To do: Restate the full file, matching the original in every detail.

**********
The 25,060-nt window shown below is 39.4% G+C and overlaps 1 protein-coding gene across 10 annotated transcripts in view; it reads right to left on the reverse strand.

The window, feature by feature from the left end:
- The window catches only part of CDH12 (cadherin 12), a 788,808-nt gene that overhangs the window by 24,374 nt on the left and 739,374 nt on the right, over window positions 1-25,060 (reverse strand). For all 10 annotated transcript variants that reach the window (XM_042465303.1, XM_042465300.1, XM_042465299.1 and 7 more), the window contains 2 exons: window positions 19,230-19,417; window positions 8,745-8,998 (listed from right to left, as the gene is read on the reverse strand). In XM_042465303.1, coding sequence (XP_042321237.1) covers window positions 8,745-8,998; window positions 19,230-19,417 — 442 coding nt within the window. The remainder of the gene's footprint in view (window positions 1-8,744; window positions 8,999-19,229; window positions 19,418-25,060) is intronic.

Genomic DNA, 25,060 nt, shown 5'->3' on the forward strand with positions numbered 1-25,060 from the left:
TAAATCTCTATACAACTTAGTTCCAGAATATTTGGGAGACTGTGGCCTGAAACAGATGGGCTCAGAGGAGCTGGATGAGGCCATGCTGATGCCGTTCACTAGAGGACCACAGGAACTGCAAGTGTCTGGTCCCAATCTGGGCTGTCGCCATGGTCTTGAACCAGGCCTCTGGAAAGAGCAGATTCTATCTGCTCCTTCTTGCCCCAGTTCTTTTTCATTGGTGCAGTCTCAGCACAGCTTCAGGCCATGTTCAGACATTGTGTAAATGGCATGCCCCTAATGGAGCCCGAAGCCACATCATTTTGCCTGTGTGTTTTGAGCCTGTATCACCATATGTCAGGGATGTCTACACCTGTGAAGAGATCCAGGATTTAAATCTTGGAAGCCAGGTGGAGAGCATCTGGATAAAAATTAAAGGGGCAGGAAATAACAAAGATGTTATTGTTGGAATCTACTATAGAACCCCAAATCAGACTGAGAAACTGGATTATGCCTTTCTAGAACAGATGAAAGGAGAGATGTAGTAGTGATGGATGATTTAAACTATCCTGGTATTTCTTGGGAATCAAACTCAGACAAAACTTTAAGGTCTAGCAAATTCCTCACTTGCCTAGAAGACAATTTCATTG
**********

The 25,060-nt window shown below is 39.4% G+C and overlaps 1 protein-coding gene across 10 annotated transcripts in view; it reads right to left on the reverse strand.

The window, feature by feature from the left end:
- The window catches only part of CDH12 (cadherin 12), a 788,808-nt gene that overhangs the window by 24,374 nt on the left and 739,374 nt on the right, over window positions 1-25,060 (reverse strand). For all 10 annotated transcript variants that reach the window (XM_042465303.1, XM_042465300.1, XM_042465299.1 and 7 more), the window contains 2 exons: window positions 19,230-19,417; window positions 8,745-8,998 (listed from right to left, as the gene is read on the reverse strand). In XM_042465303.1, coding sequence (XP_042321237.1) covers window positions 8,745-8,998; window positions 19,230-19,417 — 442 coding nt within the window. The remainder of the gene's footprint in view (window positions 1-8,744; window positions 8,999-19,229; window positions 19,418-25,060) is intronic.

Genomic DNA, 25,060 nt, shown 5'->3' on the forward strand with positions numbered 1-25,060 from the left:
TAAATCTCTATACAACTTAGTTCCAGAATATTTGGGAGACTGTGGCCTGAAACAGATGGGCTCAGAGGAGCTGGATGAGGCCATGCTGATGCCGTTCACTAGAGGACCACAGGAACTGCAAGTGTCTGGTCCCAATCTGGGCTGTCGCCATGGTCTTGAACCAGGCCTCTGGAAAGAGCAGATTCTATCTGCTCCTTCTTGCCCCAGTTCTTTTTCATTGGTGCAGTCTCAGCACAGCTTCAGGCCATGTTCAGACATTGTGTAAATGGCATGCCCCTAATGGAGCCCGAAGCCACATCATTTTGCCTGTGTGTTTTGAGCCTGTATCACCATATGTCAGGGATGTCTACACCTGTGAAGAGATCCAGGATTTAAATCTTGGAAGCCAGGTGGAGAGCATCTGGATAAAAATTAAAGGGGCAGGAAATAACAAAGATGTTATTGTTGGAATCTACTATAGAACCCCAAATCAGACTGAGAAACTGGATTATGCCTTTCTAGAACAGATGAAAGGAGAGATGTAGTAGTGATGGATGATTTAAACTATCCTGGTATTTCTTGGGAATCAAACTCAGACAAAACTTTAAGGTCTAGCAAATTCCTCACTTGCCTAGAAGACAATTTCATTG